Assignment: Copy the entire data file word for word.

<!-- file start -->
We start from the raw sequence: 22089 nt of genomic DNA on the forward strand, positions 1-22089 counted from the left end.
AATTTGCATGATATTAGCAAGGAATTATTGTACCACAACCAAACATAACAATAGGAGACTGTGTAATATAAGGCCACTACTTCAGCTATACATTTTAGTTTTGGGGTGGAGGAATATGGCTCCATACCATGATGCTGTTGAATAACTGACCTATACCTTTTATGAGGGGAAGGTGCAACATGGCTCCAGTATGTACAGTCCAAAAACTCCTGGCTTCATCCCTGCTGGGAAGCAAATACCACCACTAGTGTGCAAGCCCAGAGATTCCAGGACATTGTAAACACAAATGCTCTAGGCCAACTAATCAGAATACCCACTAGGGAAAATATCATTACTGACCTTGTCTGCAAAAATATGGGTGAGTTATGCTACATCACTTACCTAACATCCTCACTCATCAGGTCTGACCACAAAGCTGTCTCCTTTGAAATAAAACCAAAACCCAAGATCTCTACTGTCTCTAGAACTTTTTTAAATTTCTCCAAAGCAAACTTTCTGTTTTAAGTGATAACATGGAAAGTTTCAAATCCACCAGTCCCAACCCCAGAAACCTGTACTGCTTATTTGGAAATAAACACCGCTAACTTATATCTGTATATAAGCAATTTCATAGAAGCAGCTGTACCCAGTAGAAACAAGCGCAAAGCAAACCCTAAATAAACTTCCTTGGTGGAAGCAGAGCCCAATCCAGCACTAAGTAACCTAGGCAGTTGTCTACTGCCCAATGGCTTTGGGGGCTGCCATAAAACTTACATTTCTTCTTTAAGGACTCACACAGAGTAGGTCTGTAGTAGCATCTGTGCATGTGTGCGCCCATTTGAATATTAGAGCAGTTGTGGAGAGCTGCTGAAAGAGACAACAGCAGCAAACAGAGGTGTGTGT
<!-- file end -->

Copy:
We start from the raw sequence: 22089 nt of genomic DNA on the forward strand, positions 1-22089 counted from the left end.
AATTTGCATGATATTAGCAAGGAATTATTGTACCACAACCAAACATAACAATAGGAGACTGTGTAATATAAGGCCACTACTTCAGCTATACATTTTAGTTTTGGGGTGGAGGAATATGGCTCCATACCATGATGCTGTTGAATAACTGACCTATACCTTTTATGAGGGGAAGGTGCAACATGGCTCCAGTATGTACAGTCCAAAAACTCCTGGCTTCATCCCTGCTGGGAAGCAAATACCACCACTAGTGTGCAAGCCCAGAGATTCCAGGACATTGTAAACACAAATGCTCTAGGCCAACTAATCAGAATACCCACTAGGGAAAATATCATTACTGACCTTGTCTGCAAAAATATGGGTGAGTTATGCTACATCACTTACCTAACATCCTCACTCATCAGGTCTGACCACAAAGCTGTCTCCTTTGAAATAAAACCAAAACCCAAGATCTCTACTGTCTCTAGAACTTTTTTAAATTTCTCCAAAGCAAACTTTCTGTTTTAAGTGATAACATGGAAAGTTTCAAATCCACCAGTCCCAACCCCAGAAACCTGTACTGCTTATTTGGAAATAAACACCGCTAACTTATATCTGTATATAAGCAATTTCATAGAAGCAGCTGTACCCAGTAGAAACAAGCGCAAAGCAAACCCTAAATAAACTTCCTTGGTGGAAGCAGAGCCCAATCCAGCACTAAGTAACCTAGGCAGTTGTCTACTGCCCAATGGCTTTGGGGGCTGCCATAAAACTTACATTTCTTCTTTAAGGACTCACACAGAGTAGGTCTGTAGTAGCATCTGTGCATGTGTGCGCCCATTTGAATATTAGAGCAGTTGTGGAGAGCTGCTGAAAGAGACAACAGCAGCAAACAGAGGTGTGTGT